Thursday, September 24, 2015

Immanuel in the details

I have always liked dimes: tiny, whimsical, silver disks.  Dimes are delicate and slippery, in a dry, whispery kind of way.  When I sort change and stack dimes, they are the rarest of the coins, never as many dimes as pennies, nickels or quarters.  Dimes seem valuable, perhaps even precious, and they spark my imagination to dream of times when currency was in coin and pure metals rather than in paper or electronic accounts.

I like copper too.  Although nobody would prefer a penny to a dime, I do love the rustic brown of copper.

When Jonathan was around six, he bought me a copper necklace.  We were at Target, just the two of us, which was a miracle of sorts, in and of itself.  We'd walked into the entrance of the store, and he must have seen me glance over at the jewelry counter.

"Do you want some jewelry, Mom?" he asked.  "Come on, I'll buy you some jewelry!"  He pulled me over toward the counter as I protested.  Who knows what was running through his head?  Of course I never buy anything like jewelry for myself, but he wanted to buy me a gift.  Of course he didn't have  a lick of money, but should I squash his generous spirit?  I finally figured we could browse for a minute or two and then move on.

However, as I sifted through the necklaces hanging on the display, I came across a different and unique one.  It was simple, yet not completely plain, tiny copper hearts linked together in a chain that had a single strand falling down from the center.  I detangled it from the necklaces around it.

"Do you like that one, Mom?" Jon asked.

"Yes," I told him, "I actually do like this."

He may have been a little disappointed that it wasn't fancier or more colorful, but all he said was, "Are you sure?" and then, "I'll buy it for you!"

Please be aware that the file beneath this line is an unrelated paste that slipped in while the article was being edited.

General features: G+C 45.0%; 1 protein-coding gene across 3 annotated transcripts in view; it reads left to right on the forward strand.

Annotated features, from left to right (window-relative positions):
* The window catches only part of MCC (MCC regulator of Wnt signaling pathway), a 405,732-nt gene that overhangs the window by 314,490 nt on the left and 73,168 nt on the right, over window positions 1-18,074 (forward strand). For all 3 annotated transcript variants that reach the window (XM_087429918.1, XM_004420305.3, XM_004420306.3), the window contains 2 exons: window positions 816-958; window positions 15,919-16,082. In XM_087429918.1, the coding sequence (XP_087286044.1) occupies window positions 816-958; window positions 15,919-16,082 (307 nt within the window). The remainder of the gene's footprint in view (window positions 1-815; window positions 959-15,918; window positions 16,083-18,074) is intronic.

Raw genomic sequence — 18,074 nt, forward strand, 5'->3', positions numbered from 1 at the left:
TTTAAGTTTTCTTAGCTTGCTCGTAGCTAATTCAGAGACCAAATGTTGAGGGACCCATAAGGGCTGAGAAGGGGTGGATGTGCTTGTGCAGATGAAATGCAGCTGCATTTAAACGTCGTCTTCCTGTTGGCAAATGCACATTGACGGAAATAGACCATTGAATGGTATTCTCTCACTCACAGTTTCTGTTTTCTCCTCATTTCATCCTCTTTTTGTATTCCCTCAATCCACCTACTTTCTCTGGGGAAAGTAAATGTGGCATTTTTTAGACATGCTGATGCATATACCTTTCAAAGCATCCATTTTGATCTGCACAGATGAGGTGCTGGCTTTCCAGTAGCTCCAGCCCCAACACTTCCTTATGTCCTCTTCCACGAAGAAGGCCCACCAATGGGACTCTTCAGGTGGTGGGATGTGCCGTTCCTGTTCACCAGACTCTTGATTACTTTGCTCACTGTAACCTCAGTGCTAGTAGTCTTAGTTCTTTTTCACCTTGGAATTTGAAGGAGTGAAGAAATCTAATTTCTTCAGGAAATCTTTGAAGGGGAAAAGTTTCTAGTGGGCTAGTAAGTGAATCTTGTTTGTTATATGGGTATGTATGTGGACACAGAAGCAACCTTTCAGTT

Thus, the necklace was added to our shopping cart.  I thanked my debonair companion after I charged it on Discover.

It became one of my favorite necklaces.  Being brown, it matched most of what I wear.  I often traveled with it, because it was a nice, un-fussy piece to transport and use.

Then one day, after our move to Illinois in 2013, I couldn't find it.  I didn't panic.  I told myself, "It will show up."  I stopped looking and did something else.

But the next time I tried to find my necklace from Jonathan, it was still lost.  And the next time, and the next.  I searched high and low and racked my brain trying to think of where it might have slipped away to.  I thought of all the different trips we have driven on since we moved here, countless college drop-offs and pick-ups and such.  Visits to Minnesota and Missouri to see parents.  The whole Ohio wedding expedition.  To top it off, I couldn't remember the last time I'd had it.  All I knew was, I missed it.  How long had it been gone?

In the meantime, Jonathan.  Jonathan is slipping away.  I pray to the Lord from a torn and throbbing heart, begging Him to bring this wandering, wayward son safely back home.

Last May (May 2015), I hit a low point.  I was fretting over Jonathan, and I could not find my necklace.  On one particular day, I went through another search for the necklace, hoping, trying not to hope, wishing I had it, feeling bereft.  Tears running down my face, I cried out to the Lord and said, "Please, God, of course you know I'd rather have Jonathan come back to a good place than anything else.  But do I have to lose the necklace he gave me, too?  Do I have to lose something that reminds me of happier times?  It was such a good memory of what a delightful little boy he was.  If you could just please help me find the necklace, it might help me hold on to hope for him."